Who was Ryan White?
by Robin Dorner
Editor in Chief
Recently, a friend of mine mentioned Ryan White and said, “you know, these 25-year-olds don’t even know who Ryan White was. So, I began asking many “25-year-olds” about Ryan White and I got some interesting comments.
“Wasn’t he the guy in Nebraska that was killed?” asked one young person of that age (I think she was thinking of Wyoming). Another said, “I’m clueless. Who was he.” I asked quite a few more and got basically the same answer.
However, the best comment came from Emma, our Journalism Intern who said, “Ryan White…I do not know. Was he a part of gay history?” Emma is 20. When I told her who Ryan White was, she replied with, “This is why we need more [AIDS] education in school.”
Emma made a profound statement. Not just because Ryan White was very instrumental in the HIV/AIDS movement. Because the CDC reports an estimated 9,731 youth aged 13 to 24 were diagnosed with HIV in 2014 in the United States and eighty-one percent (7,868) of diagnoses among youth occurred in persons aged 20 to 24.
Yeah, looks like we need more education.
So who was Ryan White? Ryan was one of the first children with hemophilia to be diagnosed with AIDS. He was diagnosed on December 17, 1984, and it was a time where there was no education and there was hardly any information on AIDS.
At that time, of course, there were no precautions at the hospital. And suddenly the CDC shows up and started putting in all kind of precautions, you know: the gloves, the gowns, the masks and so forth, and started talking to the nurses and enforcing “precautions.” It became apparent almost overnight and all of a sudden, things were different.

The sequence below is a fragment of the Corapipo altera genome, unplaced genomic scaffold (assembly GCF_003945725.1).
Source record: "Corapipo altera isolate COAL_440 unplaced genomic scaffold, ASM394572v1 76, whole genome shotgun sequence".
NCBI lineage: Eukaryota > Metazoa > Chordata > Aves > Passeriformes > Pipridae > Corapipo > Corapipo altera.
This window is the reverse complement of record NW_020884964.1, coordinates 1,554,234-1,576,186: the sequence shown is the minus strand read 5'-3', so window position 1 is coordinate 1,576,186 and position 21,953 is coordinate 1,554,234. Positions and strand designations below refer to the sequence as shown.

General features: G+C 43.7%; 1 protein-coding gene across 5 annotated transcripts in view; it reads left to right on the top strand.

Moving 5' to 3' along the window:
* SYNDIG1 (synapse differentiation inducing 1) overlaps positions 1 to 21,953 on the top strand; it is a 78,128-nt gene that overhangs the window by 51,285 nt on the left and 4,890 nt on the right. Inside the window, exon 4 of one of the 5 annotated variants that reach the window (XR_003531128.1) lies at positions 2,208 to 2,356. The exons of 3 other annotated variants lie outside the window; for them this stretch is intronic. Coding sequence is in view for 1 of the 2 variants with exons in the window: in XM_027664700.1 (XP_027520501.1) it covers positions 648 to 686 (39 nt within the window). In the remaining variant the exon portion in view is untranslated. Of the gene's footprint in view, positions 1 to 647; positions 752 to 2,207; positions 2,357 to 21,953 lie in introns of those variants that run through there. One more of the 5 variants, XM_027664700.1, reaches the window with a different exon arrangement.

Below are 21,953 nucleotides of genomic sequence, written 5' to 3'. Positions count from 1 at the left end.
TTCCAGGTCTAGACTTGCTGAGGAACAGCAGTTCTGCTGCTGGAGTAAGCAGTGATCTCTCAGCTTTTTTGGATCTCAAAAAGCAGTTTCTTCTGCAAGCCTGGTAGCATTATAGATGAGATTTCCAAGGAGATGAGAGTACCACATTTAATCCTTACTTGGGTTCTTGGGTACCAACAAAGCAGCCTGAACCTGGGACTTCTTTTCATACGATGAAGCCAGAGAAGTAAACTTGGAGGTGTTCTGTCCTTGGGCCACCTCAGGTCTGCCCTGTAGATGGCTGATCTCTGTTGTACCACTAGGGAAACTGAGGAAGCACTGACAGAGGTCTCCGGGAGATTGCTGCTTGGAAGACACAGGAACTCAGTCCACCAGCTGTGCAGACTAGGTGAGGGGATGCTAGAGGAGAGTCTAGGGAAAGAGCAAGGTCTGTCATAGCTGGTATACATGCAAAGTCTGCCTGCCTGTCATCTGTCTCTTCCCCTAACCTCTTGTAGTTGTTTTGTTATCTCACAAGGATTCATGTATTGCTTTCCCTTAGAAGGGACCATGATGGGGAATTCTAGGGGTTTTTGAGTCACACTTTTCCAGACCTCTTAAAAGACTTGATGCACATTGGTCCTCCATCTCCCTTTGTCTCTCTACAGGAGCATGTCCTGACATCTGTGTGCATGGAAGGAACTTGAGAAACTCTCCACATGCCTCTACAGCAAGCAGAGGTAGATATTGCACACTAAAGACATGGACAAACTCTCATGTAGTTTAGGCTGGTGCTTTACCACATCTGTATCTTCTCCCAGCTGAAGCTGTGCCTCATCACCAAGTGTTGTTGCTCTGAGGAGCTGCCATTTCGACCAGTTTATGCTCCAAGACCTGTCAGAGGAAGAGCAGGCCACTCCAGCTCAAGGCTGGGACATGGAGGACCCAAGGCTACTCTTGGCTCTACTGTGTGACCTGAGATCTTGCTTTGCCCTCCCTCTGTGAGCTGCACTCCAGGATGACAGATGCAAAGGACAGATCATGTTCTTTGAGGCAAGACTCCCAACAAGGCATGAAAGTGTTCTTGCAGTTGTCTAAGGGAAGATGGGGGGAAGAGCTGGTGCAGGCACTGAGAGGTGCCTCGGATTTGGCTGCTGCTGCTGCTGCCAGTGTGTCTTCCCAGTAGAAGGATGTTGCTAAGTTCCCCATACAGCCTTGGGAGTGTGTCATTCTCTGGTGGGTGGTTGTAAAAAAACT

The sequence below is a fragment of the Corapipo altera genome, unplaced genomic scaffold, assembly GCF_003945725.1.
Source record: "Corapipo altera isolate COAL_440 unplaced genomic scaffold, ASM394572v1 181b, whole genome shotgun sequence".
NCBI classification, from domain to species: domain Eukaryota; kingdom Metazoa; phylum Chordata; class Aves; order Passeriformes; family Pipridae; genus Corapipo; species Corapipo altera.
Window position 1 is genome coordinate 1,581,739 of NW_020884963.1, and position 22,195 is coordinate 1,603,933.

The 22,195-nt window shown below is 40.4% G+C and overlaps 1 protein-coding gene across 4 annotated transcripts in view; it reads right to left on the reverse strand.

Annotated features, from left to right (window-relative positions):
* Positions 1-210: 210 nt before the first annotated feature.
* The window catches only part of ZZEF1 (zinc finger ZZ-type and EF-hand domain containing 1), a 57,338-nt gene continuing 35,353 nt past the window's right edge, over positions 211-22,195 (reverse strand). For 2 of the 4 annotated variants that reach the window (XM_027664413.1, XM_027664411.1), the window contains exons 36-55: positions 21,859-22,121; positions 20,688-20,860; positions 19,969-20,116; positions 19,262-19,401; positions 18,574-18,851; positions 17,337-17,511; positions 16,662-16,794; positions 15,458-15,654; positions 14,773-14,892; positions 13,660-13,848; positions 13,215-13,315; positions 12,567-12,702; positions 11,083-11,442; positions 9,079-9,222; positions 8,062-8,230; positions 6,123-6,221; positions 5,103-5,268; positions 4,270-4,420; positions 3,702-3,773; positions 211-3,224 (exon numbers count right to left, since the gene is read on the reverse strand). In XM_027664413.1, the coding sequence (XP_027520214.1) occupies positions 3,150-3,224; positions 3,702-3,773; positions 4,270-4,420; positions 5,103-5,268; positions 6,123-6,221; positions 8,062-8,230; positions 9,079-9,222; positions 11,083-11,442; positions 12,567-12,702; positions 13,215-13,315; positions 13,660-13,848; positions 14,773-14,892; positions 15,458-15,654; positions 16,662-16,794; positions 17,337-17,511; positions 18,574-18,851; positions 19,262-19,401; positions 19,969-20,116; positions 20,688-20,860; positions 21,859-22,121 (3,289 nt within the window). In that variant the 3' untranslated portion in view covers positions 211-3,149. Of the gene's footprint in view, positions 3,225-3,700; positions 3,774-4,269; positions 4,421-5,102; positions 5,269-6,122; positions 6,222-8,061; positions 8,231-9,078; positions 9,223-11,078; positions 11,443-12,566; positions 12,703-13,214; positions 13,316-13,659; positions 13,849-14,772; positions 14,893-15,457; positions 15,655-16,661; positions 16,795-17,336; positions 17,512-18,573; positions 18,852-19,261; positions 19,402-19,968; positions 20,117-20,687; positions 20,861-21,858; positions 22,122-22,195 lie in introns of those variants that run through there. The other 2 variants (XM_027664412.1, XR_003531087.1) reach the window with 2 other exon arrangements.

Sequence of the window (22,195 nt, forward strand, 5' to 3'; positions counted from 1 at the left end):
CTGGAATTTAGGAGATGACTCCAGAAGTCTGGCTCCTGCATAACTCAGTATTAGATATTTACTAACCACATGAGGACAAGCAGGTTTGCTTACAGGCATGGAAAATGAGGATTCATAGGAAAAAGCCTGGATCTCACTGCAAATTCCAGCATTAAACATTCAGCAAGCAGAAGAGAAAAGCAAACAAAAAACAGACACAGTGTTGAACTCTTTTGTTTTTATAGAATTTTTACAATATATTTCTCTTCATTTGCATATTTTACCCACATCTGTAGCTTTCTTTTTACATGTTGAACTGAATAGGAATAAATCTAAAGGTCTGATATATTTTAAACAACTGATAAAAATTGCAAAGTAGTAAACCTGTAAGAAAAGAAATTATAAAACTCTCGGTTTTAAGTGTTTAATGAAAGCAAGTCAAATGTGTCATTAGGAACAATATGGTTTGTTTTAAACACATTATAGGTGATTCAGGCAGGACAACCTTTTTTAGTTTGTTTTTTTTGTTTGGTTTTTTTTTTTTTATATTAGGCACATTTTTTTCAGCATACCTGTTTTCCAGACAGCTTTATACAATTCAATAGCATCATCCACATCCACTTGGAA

I was one of those nurses during that time and scared to death of the virus. Back in the day, the disease was called GRID (Gay Related Immune Deficiency). That was before we knew it was a virus and before we knew much about it.
So how could this young kid with hemophilia have AIDS?
And then we learned (see “need for education” above). We learned about transmission and blood borne pathogens and universal precautions…we educated ourselves. Then it made clear sense how this young boy had contracted AIDS.
When Ryan was diagnosed at age 13, he was given only 3-6 months to live. At that time, his mother worried about every cough, every fever; worried it would be his last. But when he started getting stronger, he wanted to go to school.
His mother, Jeanne White Ginder, remembers, “It was really bad. People were really cruel, people said that he had to be gay, that he had to have done something bad or wrong, or he wouldn't have had it. It was God's punishment, we heard the God's punishment a lot. That somehow, some way he had done something he shouldn't have done or he wouldn't have gotten AIDS.” (from hrsa.gov)
The White’s had to go through court hearings just so Ryan could go back to school.
Elton John and White developed a strong relationship as John learned of this family and their struggle. John described the bullying, violence and discrimination the teen, his family and their supporters experienced in his book, Love Is The Cure: On Life, Loss and the End of AIDS.
“When the Whites went out to eat, restaurants threw away dishes they used,” wrote John. “The parents of Ryan’s girlfriend forbade her from seeing him.
“Tires were slashed on [mother] Jeanne’s car,” John continues. “A bullet was shot through a window of their house. When the local paper supported Ryan’s right to attend school, the publisher’s house was egged and a reporter received death threats.”
Ryan fought AIDS-related discrimination in his community along with his mother Jeanne. Ryan rallied for his right to attend school - gaining national attention - and became the face of public education about his disease. Surprising his doctors, Ryan White lived five years longer than predicted.
He died in April 1990, one month before his high school graduation and only months before Congress, in August 1990, passed the legislation bearing his name - the Ryan White Comprehensive AIDS Resources Emergency (CARE) Act.
Ryan White’s legacy is and always will be that people are receiving better quality HIV care and living longer with HIV due to the Ryan White CARE Act.
That’s who Ryan White was.
Copyright 2016 The Gayly – December 16, 2016 @ 7:40 a.m.